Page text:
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Inflamm Bowel Dis. 2016 Mar;22(3):694-701. doi: 10.1097/MIB.0000000000000629.

A Controlled Study of a Group Mindfulness Intervention for Individuals Living With Inflammatory Bowel Disease.

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*Department of Psychiatry, The University of Melbourne, Melbourne, Australia; Departments of †Psychiatry, and ‡Gastroenterology, St. Vincent's Hospital, Melbourne, Australia; and §Department of Psychology, Faculty Health, Arts, and Design, Swinburne University of Technology, Melbourne, Australia.



This study aimed to evaluate the feasibility, acceptability, and effectiveness of a mindfulness-based intervention for patients with inflammatory bowel disease (MI-IBD).


Treatment-as-usual control versus mindfulness-based stress reduction intervention.


Sixty patients participated in either the MI-IBD (n = 33) or treatment-as-usual group (n = 27) conditions. The MI-IBD consisted of an 8-week mindfulness-based stress reduction training group. Outcome measures were administered at baseline (before intervention), immediately after intervention, and 6 months after intervention. Primary outcomes included measures of quality of life, psychological distress (depression and anxiety), and mindfulness. Data for MI-IBD group participants also included weekly attendance, daily minutes meditated, and satisfaction with the program.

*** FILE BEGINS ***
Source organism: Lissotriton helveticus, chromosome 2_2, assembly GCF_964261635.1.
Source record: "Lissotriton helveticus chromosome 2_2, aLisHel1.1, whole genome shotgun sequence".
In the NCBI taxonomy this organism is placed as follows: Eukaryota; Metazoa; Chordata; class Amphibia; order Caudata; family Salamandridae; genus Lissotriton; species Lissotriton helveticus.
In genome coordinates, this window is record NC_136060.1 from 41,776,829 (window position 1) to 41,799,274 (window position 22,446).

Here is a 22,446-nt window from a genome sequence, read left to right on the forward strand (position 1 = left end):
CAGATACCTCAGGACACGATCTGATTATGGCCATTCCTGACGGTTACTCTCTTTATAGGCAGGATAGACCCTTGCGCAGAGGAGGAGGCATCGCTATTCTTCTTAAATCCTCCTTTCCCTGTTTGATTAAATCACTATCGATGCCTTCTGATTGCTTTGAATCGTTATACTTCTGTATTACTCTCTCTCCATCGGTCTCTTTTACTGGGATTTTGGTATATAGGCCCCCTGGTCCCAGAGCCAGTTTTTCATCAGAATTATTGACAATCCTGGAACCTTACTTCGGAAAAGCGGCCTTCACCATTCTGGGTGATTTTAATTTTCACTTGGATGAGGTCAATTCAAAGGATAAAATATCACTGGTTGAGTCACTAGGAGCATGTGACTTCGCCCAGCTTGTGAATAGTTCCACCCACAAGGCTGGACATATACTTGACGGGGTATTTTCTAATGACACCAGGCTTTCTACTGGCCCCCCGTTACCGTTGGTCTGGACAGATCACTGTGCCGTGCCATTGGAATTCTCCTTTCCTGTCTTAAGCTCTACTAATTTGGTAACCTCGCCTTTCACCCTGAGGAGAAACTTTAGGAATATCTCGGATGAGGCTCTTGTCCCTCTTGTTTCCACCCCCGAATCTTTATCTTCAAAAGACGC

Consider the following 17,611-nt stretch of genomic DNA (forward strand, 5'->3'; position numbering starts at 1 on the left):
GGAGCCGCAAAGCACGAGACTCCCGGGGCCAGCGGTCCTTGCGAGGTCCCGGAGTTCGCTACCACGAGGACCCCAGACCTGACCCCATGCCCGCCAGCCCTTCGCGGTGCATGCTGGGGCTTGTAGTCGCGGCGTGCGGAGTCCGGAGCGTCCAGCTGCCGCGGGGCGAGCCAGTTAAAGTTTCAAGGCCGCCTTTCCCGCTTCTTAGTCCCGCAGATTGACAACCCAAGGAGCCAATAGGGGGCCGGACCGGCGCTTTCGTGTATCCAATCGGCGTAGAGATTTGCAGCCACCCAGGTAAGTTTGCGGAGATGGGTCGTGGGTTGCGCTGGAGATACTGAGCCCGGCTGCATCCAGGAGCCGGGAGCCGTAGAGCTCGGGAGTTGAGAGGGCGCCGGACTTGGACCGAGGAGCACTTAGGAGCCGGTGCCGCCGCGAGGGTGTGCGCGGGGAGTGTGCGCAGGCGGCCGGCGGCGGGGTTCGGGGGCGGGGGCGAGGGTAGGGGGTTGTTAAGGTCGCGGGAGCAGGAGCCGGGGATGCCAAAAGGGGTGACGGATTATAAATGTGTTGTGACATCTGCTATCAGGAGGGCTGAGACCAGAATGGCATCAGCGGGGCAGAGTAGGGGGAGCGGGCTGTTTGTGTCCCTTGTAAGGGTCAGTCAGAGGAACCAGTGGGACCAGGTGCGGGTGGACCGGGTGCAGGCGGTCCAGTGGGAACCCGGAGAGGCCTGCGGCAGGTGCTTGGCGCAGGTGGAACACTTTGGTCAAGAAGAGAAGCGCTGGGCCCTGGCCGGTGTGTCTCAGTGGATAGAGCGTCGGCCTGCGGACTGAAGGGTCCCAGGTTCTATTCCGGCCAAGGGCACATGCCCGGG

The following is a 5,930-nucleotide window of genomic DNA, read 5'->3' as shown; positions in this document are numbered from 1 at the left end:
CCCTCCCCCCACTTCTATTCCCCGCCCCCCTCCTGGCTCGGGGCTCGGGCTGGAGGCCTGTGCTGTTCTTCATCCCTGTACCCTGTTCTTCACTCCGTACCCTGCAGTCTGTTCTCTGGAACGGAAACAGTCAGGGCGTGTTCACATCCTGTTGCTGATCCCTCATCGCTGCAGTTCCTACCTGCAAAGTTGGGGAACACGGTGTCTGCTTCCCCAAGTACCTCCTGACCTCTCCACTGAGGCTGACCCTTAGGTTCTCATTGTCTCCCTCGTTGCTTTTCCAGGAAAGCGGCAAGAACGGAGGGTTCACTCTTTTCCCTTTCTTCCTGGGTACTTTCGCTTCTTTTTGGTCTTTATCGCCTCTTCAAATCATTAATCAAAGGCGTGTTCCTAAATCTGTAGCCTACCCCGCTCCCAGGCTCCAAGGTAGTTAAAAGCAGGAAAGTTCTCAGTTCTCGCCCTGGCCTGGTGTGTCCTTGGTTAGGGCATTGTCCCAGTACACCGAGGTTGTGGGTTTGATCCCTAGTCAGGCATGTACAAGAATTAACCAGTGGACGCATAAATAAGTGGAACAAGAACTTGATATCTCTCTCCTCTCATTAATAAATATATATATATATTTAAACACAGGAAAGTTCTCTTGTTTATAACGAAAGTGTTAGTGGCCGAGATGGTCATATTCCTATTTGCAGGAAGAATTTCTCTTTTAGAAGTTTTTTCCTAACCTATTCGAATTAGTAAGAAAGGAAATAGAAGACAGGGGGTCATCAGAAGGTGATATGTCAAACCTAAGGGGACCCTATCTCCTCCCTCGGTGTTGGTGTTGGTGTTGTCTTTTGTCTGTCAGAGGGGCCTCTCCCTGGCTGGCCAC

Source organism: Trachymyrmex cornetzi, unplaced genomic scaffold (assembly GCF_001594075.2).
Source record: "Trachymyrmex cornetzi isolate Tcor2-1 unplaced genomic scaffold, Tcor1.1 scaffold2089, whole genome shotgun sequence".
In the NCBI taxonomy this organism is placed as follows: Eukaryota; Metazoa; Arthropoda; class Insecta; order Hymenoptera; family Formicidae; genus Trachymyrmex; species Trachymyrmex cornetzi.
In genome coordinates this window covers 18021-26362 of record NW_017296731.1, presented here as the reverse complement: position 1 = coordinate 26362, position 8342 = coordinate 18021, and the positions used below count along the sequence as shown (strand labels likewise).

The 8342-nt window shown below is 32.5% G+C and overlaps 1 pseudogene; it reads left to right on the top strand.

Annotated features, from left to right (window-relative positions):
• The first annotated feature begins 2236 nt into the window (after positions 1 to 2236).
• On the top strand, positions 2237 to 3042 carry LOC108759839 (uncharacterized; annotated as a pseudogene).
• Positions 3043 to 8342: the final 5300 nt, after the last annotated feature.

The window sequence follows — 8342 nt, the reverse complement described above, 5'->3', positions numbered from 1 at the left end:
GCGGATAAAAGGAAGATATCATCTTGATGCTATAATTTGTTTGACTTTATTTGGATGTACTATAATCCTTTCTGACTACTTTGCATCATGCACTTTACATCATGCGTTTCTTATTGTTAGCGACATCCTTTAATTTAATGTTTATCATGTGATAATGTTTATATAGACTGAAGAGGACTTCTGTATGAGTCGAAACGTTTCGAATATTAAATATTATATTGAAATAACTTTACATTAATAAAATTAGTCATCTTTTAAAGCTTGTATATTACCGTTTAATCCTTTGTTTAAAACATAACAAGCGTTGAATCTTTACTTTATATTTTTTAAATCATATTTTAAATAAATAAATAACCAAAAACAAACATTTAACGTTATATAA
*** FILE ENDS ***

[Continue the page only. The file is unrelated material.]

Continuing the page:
There were no baseline differences between intervention and control groups on demographic variables or inflammatory bowel disease severity. Compared with the control group, the MI-IBD group reported significantly greater improvements in anxiety, quality of life, and mindfulness at after intervention, with reduction in depression and improvements in quality of life and mindfulness maintained at 6 months after intervention.


Results demonstrate the feasibility, acceptability, and efficacy of a mindfulness intervention for patients with inflammatory bowel disease, with medium-to-large effects on psychological distress, quality of life, and mindfulness.

[Indexed for MEDLINE]

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